More informationMATH 115: Final Exam Review. Can you find the distance between two points and the midpoint of a line segment? (1.1)
MATH : Final Eam Review Can ou find the distance between two points and the midpoint of a line segment? (.) () Consider the points A (,) and ( 6, ) B. (a) Find the distance between A and B. (b) Find the
More information4Cubic. polynomials UNCORRECTED PAGE PROOFS
4Cubic polnomials 4.1 Kick off with CAS 4. Polnomials 4.3 The remainder and factor theorems 4.4 Graphs of cubic polnomials 4.5 Equations of cubic polnomials 4.6 Cubic models and applications 4.7 Review
More informationThe speed the speed of light is 30,000,000,000 m/s. Write this number in scientific notation.
Chapter 1 Section 1.1 Scientific Notation Powers of Ten 1 1 1.1.1.1.1 Standard Scientific Notation N n where 1 N and n is an integers Eamples of numbers in scientific notation. 8.17 11 Using Scientific
More informationLESSON #17  FACTORING COMMON CORE ALGEBRA II FACTOR TWO IMPORTANT MEANINGS
1 LESSON #17  FACTORING COMMON CORE ALGEBRA II In the study of algebra there are certain skills that are called gateway skills because without them a student simply cannot enter into many more comple
More informationAlgebra Notes Quadratic Functions and Equations Unit 08
Note: This Unit contains concepts that are separated for teacher use, but which must be integrated by the completion of the unit so students can make sense of choosing appropriate methods for solving quadratic
More informationQuadratic equationsgraphs
All reasonable efforts have been made to make sure the notes are accurate. The author cannot be held responsible for an damages arising from the use of these notes in an fashion. Quadratic equationsgraphs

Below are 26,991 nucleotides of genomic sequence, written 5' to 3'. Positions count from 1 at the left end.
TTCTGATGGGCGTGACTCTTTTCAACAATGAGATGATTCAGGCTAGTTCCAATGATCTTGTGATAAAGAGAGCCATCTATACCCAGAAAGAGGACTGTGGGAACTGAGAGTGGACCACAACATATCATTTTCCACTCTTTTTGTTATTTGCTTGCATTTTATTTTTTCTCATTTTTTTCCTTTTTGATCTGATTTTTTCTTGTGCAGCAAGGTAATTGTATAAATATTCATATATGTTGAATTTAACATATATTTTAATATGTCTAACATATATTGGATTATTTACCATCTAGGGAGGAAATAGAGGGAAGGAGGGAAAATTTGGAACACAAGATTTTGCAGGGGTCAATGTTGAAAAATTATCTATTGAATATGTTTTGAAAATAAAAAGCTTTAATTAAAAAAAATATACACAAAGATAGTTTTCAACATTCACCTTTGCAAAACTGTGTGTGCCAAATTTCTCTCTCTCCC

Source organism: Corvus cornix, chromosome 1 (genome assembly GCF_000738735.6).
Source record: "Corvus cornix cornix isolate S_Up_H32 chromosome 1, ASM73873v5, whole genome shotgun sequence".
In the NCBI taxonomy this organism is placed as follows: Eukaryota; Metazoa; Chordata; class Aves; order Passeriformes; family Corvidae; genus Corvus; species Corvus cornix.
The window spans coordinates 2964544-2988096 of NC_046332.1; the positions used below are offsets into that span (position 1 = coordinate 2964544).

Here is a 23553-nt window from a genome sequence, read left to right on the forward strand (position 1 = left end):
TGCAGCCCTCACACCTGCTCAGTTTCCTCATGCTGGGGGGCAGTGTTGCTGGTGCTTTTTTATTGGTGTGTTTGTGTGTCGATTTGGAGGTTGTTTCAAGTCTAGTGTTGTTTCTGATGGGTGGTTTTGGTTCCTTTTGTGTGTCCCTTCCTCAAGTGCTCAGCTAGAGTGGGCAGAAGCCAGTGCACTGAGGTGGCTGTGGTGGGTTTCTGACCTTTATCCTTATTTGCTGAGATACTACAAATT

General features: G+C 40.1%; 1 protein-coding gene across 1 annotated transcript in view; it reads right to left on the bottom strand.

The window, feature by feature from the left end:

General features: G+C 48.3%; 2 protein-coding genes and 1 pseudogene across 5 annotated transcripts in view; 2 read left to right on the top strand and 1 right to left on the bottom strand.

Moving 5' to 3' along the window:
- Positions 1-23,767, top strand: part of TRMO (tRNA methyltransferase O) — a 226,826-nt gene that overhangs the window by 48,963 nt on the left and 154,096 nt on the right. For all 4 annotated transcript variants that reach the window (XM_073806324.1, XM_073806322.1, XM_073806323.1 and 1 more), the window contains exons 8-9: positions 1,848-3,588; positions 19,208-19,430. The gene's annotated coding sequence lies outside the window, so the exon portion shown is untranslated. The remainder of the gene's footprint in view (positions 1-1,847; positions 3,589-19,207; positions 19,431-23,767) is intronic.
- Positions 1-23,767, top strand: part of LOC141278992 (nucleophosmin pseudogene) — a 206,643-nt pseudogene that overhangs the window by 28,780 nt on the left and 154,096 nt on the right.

More informationProperties of the Graph of a Quadratic Function. has a vertex with an xcoordinate of 2 b } 2a
0.2 Graph 5 a 2 b c Before You graphed simple quadratic functions. Now You will graph general quadratic functions. Wh? So ou can investigate a cable s height, as in Eample 4. Ke Vocabular minimum value
More informationQuadratic Function. Parabola. Parent quadratic function. Vertex. Axis of Symmetry
Name: Chapter 10: Quadratic Equations and Functions Section 10.1: Graph = a + c Quadratic Function Parabola Parent quadratic function Verte Ais of Smmetr Parent Function =  1 0 1 1 Eample 1: Make a table,
More informationSection 1.2: Relations, from College Algebra: Corrected Edition by Carl Stitz, Ph.D. and Jeff Zeager, Ph.D. is available under a Creative Commons
Section.: Relations, from College Algebra: Corrected Edition b Carl Stitz, Ph.D. and Jeff Zeager, Ph.D. is available under a Creative Commons AttributionNonCommercialShareAlike.0 license. 0, Carl Stitz.
More informationSolve Quadratic Equations
Skill: solve quadratic equations by factoring. Solve Quadratic Equations A.SSE.A. Interpret the structure of epressions. Use the structure of an epression to identify ways to rewrite it. For eample, see
More informationPolynomial Functions of Higher Degree
SAMPLE CHAPTER. NOT FOR DISTRIBUTION. 4 Polynomial Functions of Higher Degree Polynomial functions of degree greater than 2 can be used to model data such as the annual temperature fluctuations in Daytona
More informationNorthwest High School s Algebra 2/Honors Algebra 2
Northwest High School s Algebra /Honors Algebra Summer Review Packet 0 DUE Frida, September, 0 Student Name This packet has been designed to help ou review various mathematical topics that will be necessar
More informationChapter 5: Systems of Equations
Chapter : Sstems of Equations Section.: Sstems in Two Variables... 0 Section. Eercises... 9 Section.: Sstems in Three Variables... Section. Eercises... Section.: Linear Inequalities... Section.: Eercises.
More informationUsing Intercept Form
8.5 Using Intercept Form Essential Question What are some of the characteristics of the graph of f () = a( p)( q)? Using Zeros to Write Functions Work with a partner. Each graph represents a function of